It’s Time to Reconsider “Entry Level” in Job Postings

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Every day, we monitor the millions of jobs in our Jobsindex for our job board clients. And we’ve noticed a trend: the jobs that employers tag as “entry level” greatly outnumber the searches for entry-level roles.

For context, there are currently 577,000 open roles tagged as entry level in our Jobsindex, compared with just 14,800 monthly searches for the term “entry-level jobs.”

Google search trends additionally show that today’s job seekers are seeking out entry-level jobs at historically low rates. Here’s why.

Many “Entry-Level” Jobs Require Years of Experience

In a 2021 survey, 47 percent of entry-level job seekers reported their top frustration was job listings with inappropriate experience requirements. These requirements for entry-level roles have a trickle-down effect.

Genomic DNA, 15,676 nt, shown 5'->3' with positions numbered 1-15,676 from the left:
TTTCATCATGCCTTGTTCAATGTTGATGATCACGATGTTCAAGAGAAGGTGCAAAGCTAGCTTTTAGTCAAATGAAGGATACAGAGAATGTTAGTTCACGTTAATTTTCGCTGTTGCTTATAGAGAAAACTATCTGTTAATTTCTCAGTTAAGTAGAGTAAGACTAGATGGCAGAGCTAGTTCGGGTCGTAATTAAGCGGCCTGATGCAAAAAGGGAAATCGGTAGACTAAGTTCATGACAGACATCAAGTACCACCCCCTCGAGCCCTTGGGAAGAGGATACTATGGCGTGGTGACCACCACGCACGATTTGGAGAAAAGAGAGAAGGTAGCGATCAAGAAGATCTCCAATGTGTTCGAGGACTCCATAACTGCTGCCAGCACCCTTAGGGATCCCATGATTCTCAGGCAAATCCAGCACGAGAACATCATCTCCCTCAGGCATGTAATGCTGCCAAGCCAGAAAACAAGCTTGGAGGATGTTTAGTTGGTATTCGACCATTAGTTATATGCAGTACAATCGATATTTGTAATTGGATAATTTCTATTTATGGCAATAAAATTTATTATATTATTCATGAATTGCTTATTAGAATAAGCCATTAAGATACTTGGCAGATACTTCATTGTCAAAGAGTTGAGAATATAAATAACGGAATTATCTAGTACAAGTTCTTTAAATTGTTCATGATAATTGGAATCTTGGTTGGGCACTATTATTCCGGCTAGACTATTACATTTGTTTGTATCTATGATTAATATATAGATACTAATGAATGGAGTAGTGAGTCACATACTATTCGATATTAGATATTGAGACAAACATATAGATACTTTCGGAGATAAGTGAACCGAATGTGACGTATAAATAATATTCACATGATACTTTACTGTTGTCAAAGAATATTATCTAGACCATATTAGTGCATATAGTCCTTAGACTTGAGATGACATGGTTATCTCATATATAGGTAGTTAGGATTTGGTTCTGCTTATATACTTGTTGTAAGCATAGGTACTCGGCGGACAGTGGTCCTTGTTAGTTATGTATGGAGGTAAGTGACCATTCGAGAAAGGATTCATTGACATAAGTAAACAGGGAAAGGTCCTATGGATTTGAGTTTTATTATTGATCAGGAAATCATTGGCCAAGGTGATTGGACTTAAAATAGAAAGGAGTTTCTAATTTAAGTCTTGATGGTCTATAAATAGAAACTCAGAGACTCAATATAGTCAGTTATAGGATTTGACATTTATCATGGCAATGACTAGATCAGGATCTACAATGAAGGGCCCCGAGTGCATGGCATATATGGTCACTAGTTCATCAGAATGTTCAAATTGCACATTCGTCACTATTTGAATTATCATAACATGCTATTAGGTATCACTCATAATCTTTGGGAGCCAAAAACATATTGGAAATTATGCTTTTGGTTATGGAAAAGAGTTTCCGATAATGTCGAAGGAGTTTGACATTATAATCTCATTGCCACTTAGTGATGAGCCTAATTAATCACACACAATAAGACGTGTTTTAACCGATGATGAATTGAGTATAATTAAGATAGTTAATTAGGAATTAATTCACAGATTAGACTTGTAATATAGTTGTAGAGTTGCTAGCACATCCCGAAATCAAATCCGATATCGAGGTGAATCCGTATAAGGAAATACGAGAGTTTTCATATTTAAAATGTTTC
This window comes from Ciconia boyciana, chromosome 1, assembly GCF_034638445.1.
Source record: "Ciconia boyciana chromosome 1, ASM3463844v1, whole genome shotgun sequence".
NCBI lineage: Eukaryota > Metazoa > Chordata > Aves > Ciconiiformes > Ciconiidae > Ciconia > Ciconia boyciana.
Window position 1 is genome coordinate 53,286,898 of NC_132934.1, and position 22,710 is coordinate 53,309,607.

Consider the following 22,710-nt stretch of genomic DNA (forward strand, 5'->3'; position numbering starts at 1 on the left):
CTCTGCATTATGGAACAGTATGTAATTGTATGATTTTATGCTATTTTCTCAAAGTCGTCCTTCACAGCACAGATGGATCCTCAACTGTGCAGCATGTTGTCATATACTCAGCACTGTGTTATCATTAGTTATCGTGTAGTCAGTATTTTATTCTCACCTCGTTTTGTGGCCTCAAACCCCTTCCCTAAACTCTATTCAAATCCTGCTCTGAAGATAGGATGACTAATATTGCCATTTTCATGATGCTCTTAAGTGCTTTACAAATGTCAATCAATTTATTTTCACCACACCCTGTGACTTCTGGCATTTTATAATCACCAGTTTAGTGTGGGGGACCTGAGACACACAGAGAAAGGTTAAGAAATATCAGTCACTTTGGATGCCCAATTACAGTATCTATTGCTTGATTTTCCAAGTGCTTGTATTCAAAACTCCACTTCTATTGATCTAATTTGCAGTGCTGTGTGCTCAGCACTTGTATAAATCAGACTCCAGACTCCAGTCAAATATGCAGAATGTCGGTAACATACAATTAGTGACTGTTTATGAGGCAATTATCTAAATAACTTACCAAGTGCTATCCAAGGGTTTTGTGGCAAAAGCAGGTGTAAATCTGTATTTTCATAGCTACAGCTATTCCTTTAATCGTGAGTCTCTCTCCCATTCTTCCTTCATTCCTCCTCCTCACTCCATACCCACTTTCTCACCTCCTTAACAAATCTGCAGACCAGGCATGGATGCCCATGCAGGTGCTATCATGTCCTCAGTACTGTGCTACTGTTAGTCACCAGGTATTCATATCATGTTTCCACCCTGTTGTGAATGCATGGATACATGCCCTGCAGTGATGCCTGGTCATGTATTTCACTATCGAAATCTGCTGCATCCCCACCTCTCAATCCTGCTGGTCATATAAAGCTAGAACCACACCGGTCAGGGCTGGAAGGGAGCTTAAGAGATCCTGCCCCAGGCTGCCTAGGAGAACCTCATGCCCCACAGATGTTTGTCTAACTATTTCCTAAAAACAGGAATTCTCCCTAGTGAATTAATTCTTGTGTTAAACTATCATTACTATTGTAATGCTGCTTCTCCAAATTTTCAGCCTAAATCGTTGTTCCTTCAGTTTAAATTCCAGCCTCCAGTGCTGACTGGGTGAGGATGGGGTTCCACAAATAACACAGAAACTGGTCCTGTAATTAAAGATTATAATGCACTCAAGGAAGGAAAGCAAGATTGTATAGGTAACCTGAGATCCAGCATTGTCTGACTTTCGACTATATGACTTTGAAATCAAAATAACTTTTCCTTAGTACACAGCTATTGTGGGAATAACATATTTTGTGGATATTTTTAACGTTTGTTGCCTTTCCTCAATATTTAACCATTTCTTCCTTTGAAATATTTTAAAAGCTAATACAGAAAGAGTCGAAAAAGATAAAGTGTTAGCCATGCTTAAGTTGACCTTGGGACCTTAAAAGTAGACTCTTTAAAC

When an entry-level role requires years of work experience, it diminishes candidate interest. This hurts job application rates. Fewer applications means positions stay open longer, worsening the pain of being understaffed.

For a specific example of how experience requirements hurt application rates, look no further than recent college graduates. Fifty percent reported not applying to an entry-level role for fear of being underqualified.

High turnover doesn’t appear to be stopping any time soon, either. More than 4.5 million people left their

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